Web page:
The perpetrator has to turn around and become the healer. Even so, the spouse who had the affair cannot be the betrayed spouse’s sole source of support.

To the innocent spouse: You are not to blame for the affair. You are not the reason why the affair happened. Unfaithfulness is all about the unfaithful person.

What about Communication?

3. Lots of talking. The unfaithful needs to be willing to answer questions about the affair. Tell the truth. We recommend often using a public place. We healed our marriage at Starbucks, because the setting creates safety.

Healing a marriage after an affair starts on the day of disclosure and when the betrayed spouse gets the whole truth.

When talking about the affair, emotions can escalate so quickly. Your communication skills are going to be taxed to the max. This is the reason why it’s so important to get extra communication training before engaging in these difficult post disclosure healing talks.

As a foundation, you need to understand your differences. Husbands and wives generally speak two different languages. It’s important to first understand yourself, why you think, act and respond as you do. Then to understand why your spouse sees and thinks so differently in a similar situation. In the Healing from Affairs seminar we show you how to make your personality differences an asset to your relationship instead of a hindrance. We teach you how to capitalize on your strengths and overcome your weaknesses.

Usually both people are talking and no one is listening. You are having dual monologues. In our seminar we teach you how to talk through difficult issues in a way that will leave you feeling closer to each other instead of doing damage to your relationship. A framework is given that makes talking about difficult issues safe. Those same talks that are probably now perpetuating damage in your relationship can be turned around to bring healing instead.

Understanding How & Why Affairs Happen

4. Discover the core issues behind “why” the affair really happened in your marriage. Brian was shocked that he had an affair because it was totally against his character. In our Healing from Affairs seminar we take you through a process to help you to discover the core reasons why the affair happened. Generally in the beginning when the betrayed asks, why did you do what you did? The unfaithful doesn’t really know the answer. That’s why the answers they do give are generally lame and unsatisfactory. We’ll show you how to discover the real reasons together.

5. Rebuild trust. How do you rebuild trust? The answer is easy. I can give you the answer in 4 words: Proven behavior over time. However, we consistently find this answer alone doesn’t satisfy people. In our Healing from Affairs Intensive we’ve put together a whole experience that helps couples understand how to rebuild trust. In our process we are able to break down “proven behavior” into clear, tangible, doable steps.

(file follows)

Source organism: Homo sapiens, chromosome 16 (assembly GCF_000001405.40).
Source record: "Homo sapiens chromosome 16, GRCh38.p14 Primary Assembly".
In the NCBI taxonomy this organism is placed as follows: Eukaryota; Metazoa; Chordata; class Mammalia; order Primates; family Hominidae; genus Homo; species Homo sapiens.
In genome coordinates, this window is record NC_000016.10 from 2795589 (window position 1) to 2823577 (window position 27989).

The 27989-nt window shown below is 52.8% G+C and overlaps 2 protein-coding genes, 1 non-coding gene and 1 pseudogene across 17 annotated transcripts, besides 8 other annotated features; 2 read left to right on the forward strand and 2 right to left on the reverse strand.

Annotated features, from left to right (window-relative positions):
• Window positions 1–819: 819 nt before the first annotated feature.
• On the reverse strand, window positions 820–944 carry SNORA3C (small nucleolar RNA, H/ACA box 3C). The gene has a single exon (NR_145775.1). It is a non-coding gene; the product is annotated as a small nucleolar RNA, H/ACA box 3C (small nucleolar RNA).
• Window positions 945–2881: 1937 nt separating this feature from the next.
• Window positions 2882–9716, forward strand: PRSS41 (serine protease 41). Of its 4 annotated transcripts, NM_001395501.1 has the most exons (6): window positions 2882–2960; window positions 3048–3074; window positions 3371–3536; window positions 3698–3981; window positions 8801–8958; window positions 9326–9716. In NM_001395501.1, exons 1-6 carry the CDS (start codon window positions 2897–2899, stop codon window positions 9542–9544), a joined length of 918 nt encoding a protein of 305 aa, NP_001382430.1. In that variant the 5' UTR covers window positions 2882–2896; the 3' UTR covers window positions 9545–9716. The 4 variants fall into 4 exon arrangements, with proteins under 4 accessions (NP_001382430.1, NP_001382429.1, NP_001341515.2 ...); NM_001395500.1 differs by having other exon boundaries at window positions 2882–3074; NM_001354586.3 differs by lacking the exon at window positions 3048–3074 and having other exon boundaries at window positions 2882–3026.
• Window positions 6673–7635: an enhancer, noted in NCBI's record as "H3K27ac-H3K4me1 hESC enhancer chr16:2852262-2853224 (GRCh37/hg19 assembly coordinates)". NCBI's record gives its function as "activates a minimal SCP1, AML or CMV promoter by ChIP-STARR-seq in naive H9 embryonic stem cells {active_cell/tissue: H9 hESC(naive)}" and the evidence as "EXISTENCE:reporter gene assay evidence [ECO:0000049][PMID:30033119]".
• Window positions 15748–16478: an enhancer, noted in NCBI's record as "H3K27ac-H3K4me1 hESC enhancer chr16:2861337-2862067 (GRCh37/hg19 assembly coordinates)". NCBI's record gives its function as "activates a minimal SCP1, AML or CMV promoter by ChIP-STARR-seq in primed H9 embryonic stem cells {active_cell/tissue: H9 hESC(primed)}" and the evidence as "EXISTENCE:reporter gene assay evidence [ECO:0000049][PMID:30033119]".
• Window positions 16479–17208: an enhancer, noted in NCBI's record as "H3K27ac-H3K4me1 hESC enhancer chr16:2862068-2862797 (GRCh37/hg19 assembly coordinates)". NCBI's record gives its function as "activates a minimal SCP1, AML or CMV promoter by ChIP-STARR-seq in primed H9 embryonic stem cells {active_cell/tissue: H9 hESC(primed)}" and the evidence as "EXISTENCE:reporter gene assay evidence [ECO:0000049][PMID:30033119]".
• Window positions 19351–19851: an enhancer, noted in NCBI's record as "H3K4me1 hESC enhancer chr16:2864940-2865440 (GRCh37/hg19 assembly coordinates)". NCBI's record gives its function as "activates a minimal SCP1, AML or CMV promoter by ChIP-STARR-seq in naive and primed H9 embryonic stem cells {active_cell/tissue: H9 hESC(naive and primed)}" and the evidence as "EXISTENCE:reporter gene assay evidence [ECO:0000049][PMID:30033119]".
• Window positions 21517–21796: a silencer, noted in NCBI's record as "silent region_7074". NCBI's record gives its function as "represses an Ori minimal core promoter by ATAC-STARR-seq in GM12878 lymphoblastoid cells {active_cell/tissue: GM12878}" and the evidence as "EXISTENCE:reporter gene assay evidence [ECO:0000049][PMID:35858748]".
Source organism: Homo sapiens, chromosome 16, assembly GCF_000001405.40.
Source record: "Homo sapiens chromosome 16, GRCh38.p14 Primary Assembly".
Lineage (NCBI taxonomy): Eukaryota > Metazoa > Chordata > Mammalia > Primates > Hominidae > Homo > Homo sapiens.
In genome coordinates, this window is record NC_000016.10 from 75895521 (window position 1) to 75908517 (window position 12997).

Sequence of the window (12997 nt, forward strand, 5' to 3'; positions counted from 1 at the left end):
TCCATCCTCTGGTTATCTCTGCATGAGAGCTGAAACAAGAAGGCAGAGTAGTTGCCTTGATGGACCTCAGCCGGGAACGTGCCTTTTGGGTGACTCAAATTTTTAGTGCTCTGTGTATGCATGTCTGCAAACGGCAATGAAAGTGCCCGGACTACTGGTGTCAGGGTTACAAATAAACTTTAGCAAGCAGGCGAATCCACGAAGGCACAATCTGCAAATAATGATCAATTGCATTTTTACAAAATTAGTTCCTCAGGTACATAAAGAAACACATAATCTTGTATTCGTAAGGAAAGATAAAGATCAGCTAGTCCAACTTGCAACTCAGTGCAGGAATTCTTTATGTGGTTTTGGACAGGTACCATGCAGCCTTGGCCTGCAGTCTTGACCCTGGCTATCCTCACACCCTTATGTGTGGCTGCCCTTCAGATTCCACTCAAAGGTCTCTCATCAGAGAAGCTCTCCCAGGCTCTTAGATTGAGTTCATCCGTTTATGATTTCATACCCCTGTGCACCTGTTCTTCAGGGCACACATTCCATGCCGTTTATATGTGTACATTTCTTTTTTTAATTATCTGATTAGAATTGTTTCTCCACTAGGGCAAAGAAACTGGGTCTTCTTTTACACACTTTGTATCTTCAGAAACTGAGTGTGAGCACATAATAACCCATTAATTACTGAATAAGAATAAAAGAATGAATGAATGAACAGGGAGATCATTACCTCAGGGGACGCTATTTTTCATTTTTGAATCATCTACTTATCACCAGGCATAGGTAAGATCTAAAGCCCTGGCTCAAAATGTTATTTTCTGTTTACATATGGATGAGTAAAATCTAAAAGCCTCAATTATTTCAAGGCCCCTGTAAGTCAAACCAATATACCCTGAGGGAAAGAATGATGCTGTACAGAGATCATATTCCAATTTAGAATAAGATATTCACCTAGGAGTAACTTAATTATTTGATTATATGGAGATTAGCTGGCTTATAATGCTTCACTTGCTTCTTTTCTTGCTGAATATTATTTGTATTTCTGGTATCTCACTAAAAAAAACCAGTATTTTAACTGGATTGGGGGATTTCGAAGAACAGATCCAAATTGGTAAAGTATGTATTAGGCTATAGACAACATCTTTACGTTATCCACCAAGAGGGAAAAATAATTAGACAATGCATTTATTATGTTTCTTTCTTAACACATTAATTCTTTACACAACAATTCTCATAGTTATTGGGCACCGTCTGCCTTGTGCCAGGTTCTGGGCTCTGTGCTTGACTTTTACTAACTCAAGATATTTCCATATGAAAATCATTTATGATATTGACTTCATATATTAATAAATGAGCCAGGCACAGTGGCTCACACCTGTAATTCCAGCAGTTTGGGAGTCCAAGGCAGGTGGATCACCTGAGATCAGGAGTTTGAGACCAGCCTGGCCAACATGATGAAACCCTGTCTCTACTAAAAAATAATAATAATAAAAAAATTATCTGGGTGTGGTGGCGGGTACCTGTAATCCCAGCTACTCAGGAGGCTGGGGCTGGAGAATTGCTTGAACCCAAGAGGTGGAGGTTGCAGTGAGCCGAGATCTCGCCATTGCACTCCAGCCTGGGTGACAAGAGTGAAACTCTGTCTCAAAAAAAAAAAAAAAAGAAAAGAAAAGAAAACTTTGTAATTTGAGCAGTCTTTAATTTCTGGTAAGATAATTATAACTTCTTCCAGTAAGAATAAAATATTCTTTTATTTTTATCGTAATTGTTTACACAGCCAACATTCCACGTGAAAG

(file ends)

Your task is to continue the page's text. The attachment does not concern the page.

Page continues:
The Role of FORGIVENESS in Healing a Marriage after an Affair

6. Forgive. Forgiveness is a learned skill essential to healing a marriage after an affair. It comes neither easily nor naturally because it is contrary to human nature, which tells us those who wronged us must pay a price.

Forgiveness is not forgetting about it, condoning the wrongful behavior, or releasing a person from the consequences.

Reconciliation and forgiveness are not equal. In the Healing from Affairs Intensive we are able to teach you the skills both of forgiveness and proper apologies. It’s not just about the betrayed forgiving the unfaithful. Forgiveness goes both ways, because there are no perfect people and no perfect spouses, so even though the betrayed has not had an affair, there are still ways we’ve hurt our spouse and need to ask for forgiveness.

Forgiveness is the final step to healing a marriage after an affair – not one of the first ones. Quick forgiveness is cheap forgiveness. Early in the journey it might seem unfathomable how one could ever get there. It’s wise, therefore, not to focus on the end goal when the journey has barely begun.

SEXUAL STRUGGLES when Healing a Marriage After an Affair

7. Rebuild sexual intimacy. It’s up to the unfaithful spouse to make the betrayed spouse feel loved, cherished, reassured and special again. There tends to be struggles from the betrayed picturing the unfaithful spouse having sex with the affair partner, and when this is happening it’s almost impossible to engage sexually.

To the unfaithful: Don’t expect the betrayed to respond sexually right away. Healing a marriage after an affair takes time.

Sex has many different purposes. One of the purposes of sex is to bring healing. We recommend, therefore, that a couple re-engage sexually as soon as they can without either spouse feeling violated.